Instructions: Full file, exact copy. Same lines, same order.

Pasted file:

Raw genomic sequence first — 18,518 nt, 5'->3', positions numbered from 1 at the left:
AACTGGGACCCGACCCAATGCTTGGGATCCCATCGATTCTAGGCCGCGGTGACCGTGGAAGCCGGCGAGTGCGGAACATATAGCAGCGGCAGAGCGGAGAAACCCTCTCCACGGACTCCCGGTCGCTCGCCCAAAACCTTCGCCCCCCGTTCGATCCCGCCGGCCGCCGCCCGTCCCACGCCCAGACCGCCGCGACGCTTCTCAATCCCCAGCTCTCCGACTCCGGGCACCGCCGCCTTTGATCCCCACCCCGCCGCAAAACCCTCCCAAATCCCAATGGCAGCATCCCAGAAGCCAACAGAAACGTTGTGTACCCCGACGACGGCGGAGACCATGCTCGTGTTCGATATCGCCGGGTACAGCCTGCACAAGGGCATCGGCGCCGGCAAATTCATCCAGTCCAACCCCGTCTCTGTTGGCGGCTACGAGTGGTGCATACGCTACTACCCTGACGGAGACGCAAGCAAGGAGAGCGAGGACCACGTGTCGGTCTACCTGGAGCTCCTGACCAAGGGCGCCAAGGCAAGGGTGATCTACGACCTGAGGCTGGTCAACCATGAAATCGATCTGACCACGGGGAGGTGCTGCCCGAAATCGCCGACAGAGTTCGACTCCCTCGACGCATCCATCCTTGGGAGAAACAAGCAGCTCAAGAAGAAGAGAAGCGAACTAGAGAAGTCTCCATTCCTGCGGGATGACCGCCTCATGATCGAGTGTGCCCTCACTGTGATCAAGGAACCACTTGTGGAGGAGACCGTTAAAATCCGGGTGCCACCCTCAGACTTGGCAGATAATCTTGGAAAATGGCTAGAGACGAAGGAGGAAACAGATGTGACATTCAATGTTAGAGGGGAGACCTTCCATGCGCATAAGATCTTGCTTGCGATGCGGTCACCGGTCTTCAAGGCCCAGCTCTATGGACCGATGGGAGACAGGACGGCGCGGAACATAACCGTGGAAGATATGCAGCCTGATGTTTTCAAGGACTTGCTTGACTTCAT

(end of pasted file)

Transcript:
Raw genomic sequence first — 18,518 nt, 5'->3', positions numbered from 1 at the left:
AACTGGGACCCGACCCAATGCTTGGGATCCCATCGATTCTAGGCCGCGGTGACCGTGGAAGCCGGCGAGTGCGGAACATATAGCAGCGGCAGAGCGGAGAAACCCTCTCCACGGACTCCCGGTCGCTCGCCCAAAACCTTCGCCCCCCGTTCGATCCCGCCGGCCGCCGCCCGTCCCACGCCCAGACCGCCGCGACGCTTCTCAATCCCCAGCTCTCCGACTCCGGGCACCGCCGCCTTTGATCCCCACCCCGCCGCAAAACCCTCCCAAATCCCAATGGCAGCATCCCAGAAGCCAACAGAAACGTTGTGTACCCCGACGACGGCGGAGACCATGCTCGTGTTCGATATCGCCGGGTACAGCCTGCACAAGGGCATCGGCGCCGGCAAATTCATCCAGTCCAACCCCGTCTCTGTTGGCGGCTACGAGTGGTGCATACGCTACTACCCTGACGGAGACGCAAGCAAGGAGAGCGAGGACCACGTGTCGGTCTACCTGGAGCTCCTGACCAAGGGCGCCAAGGCAAGGGTGATCTACGACCTGAGGCTGGTCAACCATGAAATCGATCTGACCACGGGGAGGTGCTGCCCGAAATCGCCGACAGAGTTCGACTCCCTCGACGCATCCATCCTTGGGAGAAACAAGCAGCTCAAGAAGAAGAGAAGCGAACTAGAGAAGTCTCCATTCCTGCGGGATGACCGCCTCATGATCGAGTGTGCCCTCACTGTGATCAAGGAACCACTTGTGGAGGAGACCGTTAAAATCCGGGTGCCACCCTCAGACTTGGCAGATAATCTTGGAAAATGGCTAGAGACGAAGGAGGAAACAGATGTGACATTCAATGTTAGAGGGGAGACCTTCCATGCGCATAAGATCTTGCTTGCGATGCGGTCACCGGTCTTCAAGGCCCAGCTCTATGGACCGATGGGAGACAGGACGGCGCGGAACATAACCGTGGAAGATATGCAGCCTGATGTTTTCAAGGACTTGCTTGACTTCAT